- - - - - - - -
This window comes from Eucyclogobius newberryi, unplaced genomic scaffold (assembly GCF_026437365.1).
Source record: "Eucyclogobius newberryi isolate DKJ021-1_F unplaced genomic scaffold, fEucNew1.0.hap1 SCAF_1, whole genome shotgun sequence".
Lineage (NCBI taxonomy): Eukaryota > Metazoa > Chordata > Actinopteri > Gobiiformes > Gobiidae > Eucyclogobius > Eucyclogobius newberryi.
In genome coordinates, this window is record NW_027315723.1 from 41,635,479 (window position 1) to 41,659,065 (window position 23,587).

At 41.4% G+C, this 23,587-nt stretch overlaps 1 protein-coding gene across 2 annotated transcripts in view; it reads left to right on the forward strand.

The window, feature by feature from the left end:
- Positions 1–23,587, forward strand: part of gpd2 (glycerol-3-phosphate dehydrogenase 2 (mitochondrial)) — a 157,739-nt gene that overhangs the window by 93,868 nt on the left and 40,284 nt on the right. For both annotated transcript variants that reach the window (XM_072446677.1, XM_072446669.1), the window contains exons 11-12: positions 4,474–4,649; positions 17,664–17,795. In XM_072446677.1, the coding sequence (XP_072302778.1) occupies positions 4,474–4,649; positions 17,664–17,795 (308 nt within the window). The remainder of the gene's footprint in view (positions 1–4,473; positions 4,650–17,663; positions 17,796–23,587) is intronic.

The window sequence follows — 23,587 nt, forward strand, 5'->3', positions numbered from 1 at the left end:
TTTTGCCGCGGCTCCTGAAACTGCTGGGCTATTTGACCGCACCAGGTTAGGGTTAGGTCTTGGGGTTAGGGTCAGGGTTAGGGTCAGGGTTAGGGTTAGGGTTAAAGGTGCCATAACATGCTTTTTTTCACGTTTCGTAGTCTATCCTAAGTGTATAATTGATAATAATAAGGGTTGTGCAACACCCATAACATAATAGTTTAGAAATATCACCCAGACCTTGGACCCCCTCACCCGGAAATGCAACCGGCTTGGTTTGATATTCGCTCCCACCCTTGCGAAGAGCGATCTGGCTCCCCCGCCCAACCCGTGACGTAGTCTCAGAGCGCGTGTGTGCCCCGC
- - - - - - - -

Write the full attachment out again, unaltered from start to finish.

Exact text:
This window comes from Eucyclogobius newberryi, unplaced genomic scaffold (assembly GCF_026437365.1).
Source record: "Eucyclogobius newberryi isolate DKJ021-1_F unplaced genomic scaffold, fEucNew1.0.hap1 SCAF_1, whole genome shotgun sequence".
Lineage (NCBI taxonomy): Eukaryota > Metazoa > Chordata > Actinopteri > Gobiiformes > Gobiidae > Eucyclogobius > Eucyclogobius newberryi.
In genome coordinates, this window is record NW_027315723.1 from 41,635,479 (window position 1) to 41,659,065 (window position 23,587).

At 41.4% G+C, this 23,587-nt stretch overlaps 1 protein-coding gene across 2 annotated transcripts in view; it reads left to right on the forward strand.

The window, feature by feature from the left end:
- Positions 1–23,587, forward strand: part of gpd2 (glycerol-3-phosphate dehydrogenase 2 (mitochondrial)) — a 157,739-nt gene that overhangs the window by 93,868 nt on the left and 40,284 nt on the right. For both annotated transcript variants that reach the window (XM_072446677.1, XM_072446669.1), the window contains exons 11-12: positions 4,474–4,649; positions 17,664–17,795. In XM_072446677.1, the coding sequence (XP_072302778.1) occupies positions 4,474–4,649; positions 17,664–17,795 (308 nt within the window). The remainder of the gene's footprint in view (positions 1–4,473; positions 4,650–17,663; positions 17,796–23,587) is intronic.

The window sequence follows — 23,587 nt, forward strand, 5'->3', positions numbered from 1 at the left end:
TTTTGCCGCGGCTCCTGAAACTGCTGGGCTATTTGACCGCACCAGGTTAGGGTTAGGTCTTGGGGTTAGGGTCAGGGTTAGGGTCAGGGTTAGGGTTAGGGTTAAAGGTGCCATAACATGCTTTTTTTCACGTTTCGTAGTCTATCCTAAGTGTATAATTGATAATAATAAGGGTTGTGCAACACCCATAACATAATAGTTTAGAAATATCACCCAGACCTTGGACCCCCTCACCCGGAAATGCAACCGGCTTGGTTTGATATTCGCTCCCACCCTTGCGAAGAGCGATCTGGCTCCCCCGCCCAACCCGTGACGTAGTCTCAGAGCGCGTGTGTGCCCCGC